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Michigan State fires doctor accused of sexual abuse by gymnasts

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EAST LANSING, Mich. (AP) — A doctor accused of sexually abusing two gymnasts was fired Tuesday by Michigan State University, which said its police have received additional allegations of abuse since last week.

Two gymnasts, including a 2000 U.S. Olympic women’s team bronze medalist, have said they were sexually abused as teenagers by Larry Nassar, a former longtime doctor for USA Gymnastics. Those allegations came to light last week in a report by the Indianapolis Star newspaper.

Michigan State, where Nassar was a faculty member, said last week that he was investigated in 2014 over another allegation of misconduct, but the school found no violation of its policy. School spokesman Jason Cody said Tuesday that since last week, university police have received more allegations of abuse by Nassar, spanning decades.

Cody said Michigan State authorities are devoting significant resources to reviewing these accusations.

Michigan State reassigned Nassar from clinical and patient duties as of Aug. 30, a day after a complaint from one of the gymnasts was made to authorities.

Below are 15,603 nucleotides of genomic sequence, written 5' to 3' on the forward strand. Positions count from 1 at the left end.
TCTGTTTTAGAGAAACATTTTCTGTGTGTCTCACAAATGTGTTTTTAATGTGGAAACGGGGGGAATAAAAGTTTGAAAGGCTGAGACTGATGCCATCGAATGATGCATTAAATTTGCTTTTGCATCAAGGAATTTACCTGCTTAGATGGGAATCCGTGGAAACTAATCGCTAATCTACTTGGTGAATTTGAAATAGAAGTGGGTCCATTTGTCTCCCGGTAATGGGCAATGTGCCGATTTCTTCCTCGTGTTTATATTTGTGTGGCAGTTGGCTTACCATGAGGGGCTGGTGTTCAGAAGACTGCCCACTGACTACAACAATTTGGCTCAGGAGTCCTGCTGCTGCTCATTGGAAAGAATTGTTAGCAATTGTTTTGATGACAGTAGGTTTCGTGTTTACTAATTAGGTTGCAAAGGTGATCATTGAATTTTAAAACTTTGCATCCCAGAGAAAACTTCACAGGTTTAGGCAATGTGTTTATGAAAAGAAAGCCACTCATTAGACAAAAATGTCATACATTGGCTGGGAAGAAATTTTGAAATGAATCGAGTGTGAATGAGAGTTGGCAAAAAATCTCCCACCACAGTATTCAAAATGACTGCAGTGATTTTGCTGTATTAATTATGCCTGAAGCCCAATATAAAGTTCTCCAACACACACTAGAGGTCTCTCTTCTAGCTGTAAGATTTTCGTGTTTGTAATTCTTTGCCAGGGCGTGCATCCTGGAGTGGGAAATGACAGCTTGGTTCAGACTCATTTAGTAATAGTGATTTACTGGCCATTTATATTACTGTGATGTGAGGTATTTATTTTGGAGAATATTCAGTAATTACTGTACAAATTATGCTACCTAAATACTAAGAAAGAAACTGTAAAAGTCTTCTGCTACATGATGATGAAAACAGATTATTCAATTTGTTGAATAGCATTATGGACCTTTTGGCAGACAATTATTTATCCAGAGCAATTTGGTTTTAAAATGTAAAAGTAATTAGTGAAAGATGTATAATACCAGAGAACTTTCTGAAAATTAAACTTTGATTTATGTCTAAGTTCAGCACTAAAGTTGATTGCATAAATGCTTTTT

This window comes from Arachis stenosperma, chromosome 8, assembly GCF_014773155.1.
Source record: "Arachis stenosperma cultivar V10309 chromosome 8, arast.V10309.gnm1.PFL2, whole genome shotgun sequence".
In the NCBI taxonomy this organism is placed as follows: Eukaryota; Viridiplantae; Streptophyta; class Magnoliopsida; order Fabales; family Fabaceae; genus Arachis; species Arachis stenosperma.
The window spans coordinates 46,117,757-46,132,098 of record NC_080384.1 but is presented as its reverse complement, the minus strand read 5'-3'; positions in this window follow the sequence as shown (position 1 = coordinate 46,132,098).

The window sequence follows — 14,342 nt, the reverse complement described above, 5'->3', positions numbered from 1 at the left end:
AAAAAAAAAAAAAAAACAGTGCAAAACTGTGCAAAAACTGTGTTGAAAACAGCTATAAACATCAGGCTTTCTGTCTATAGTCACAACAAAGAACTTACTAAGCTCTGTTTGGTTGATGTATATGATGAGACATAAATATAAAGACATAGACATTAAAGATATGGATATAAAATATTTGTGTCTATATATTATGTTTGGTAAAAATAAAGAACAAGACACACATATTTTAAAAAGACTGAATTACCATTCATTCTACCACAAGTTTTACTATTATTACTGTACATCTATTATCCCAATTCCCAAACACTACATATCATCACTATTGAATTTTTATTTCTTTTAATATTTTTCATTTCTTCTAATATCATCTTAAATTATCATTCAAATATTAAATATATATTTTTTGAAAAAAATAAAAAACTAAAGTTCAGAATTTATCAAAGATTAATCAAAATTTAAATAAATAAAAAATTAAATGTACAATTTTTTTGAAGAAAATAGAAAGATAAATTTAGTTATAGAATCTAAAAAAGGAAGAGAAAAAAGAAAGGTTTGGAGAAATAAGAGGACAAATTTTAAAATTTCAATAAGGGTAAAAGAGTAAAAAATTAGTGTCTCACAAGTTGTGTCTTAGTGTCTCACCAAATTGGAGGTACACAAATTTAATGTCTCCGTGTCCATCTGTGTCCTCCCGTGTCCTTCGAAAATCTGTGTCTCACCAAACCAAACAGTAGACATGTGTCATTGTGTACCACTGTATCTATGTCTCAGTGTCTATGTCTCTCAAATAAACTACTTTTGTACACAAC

“Over the past week, the university received additional information that raised serious concerns about Nassar’s compliance with certain employment requirements,” Cody said in a statement Tuesday. “Those requirements were put in place after a 2014 investigation into alleged misconduct by Nassar, and information was received that indicates those requirements were not consistently met.”

Cody did not provide additional detail about what new requirements Nassar faced after the 2014 investigation.

“The decision was made to initiate the faculty process to terminate Nassar’s fixed-term appointment. On Sept. 20, he was fired,” Cody’s statement said. “It is important to note this decision does not affect the ongoing investigations by MSU Police and MSU’s Office of Institutional Equity of allegations of sexual abuse.”

An attorney for Nassar declined to comment Tuesday.

Nassar is accused of sexually groping and fondling an Olympic gymnast during her elite career, according to a lawsuit filed recently in California by the athlete under the name Jane Doe.